A few weeks back I asked what was going on with Google’s pledge to stop helping the Chinese government censor search results for sensitive topics like Falun Gong and Tiananmen Square. Google was presumably using its threat of withdrawal from the Chinese market as a negotiating chip to wrest privileged status from the Chinese authorities.
But the hope was naive. It was unlikely in the extreme that China would give up its program of censoring mainland culture and especially politics. It wants to control the dialogue and thwart political dissent. So I told Google, “Google, ya gotta go. Stop enabling Chinese censorship. Do as you promised and provide a desperately needed and inspiring example of refusing any longer to cooperate with tyranny.”
I feared Google would retreat from its public commitment. But now Google agrees that for the Chinese government, “self-censorship is a non-negotiable legal requirement.” So Google is redirecting Chinese users of its search engine (Google.cn) to its Hong Kong search engine (Google.com.hk), where results are not currently censored because of the “one country, two systems” policy that has been at least roughly followed since China took over Hong Kong in 1997.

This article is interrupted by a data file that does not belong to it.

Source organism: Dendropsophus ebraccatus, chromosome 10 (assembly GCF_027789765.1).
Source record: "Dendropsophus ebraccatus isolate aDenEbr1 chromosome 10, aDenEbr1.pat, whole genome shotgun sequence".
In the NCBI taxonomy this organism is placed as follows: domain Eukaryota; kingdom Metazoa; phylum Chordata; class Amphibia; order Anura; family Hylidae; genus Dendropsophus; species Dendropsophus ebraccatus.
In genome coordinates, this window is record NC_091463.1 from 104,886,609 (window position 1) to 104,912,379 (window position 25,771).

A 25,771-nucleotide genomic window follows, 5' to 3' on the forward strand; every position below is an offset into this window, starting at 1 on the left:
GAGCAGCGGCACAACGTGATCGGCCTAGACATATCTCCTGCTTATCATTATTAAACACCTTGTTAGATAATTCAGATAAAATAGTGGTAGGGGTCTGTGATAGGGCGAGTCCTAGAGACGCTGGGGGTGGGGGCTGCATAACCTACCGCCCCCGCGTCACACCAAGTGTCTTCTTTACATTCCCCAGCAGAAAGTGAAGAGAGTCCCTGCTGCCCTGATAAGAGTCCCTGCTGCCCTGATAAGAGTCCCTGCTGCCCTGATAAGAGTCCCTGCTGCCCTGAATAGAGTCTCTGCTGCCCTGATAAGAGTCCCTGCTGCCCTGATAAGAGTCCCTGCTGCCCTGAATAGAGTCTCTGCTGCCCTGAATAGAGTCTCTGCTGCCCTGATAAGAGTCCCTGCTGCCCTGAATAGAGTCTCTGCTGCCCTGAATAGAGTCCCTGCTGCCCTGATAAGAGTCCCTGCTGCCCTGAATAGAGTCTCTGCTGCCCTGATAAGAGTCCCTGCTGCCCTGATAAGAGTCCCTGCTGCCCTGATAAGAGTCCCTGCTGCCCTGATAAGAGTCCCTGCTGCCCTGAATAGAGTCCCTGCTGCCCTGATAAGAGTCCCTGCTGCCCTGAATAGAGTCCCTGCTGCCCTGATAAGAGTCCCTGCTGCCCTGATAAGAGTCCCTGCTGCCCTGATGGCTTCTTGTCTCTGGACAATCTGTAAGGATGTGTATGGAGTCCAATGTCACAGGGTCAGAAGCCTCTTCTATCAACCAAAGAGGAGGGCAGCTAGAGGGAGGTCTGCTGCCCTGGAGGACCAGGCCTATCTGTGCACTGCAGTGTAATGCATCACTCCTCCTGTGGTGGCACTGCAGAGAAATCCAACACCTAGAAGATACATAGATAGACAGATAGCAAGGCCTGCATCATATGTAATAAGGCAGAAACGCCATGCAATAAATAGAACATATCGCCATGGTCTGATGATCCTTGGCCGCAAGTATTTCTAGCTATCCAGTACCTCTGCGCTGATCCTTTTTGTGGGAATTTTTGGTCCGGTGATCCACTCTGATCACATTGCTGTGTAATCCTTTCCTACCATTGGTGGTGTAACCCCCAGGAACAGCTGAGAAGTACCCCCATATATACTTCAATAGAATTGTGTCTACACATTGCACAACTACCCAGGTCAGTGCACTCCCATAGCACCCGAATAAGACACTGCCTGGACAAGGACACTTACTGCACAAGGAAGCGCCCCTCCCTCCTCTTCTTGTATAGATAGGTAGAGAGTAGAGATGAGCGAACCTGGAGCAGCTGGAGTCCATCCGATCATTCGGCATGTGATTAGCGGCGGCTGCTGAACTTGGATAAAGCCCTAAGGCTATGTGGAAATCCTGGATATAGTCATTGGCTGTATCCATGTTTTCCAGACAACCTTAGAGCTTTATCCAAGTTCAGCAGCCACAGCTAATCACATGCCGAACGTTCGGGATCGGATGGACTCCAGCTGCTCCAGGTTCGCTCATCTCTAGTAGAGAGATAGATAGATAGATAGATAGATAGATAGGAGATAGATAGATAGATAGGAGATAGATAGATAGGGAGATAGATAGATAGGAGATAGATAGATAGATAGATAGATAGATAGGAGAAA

Whether citizens on the mainland will be able to get uncensored search results from the Hong Kong Google search engine is an open question at best. But any censorship of those results will now be perpetrated by China without Google’s active cooperation. Good for Google.
This is Common Sense. I’m Paul Jacob.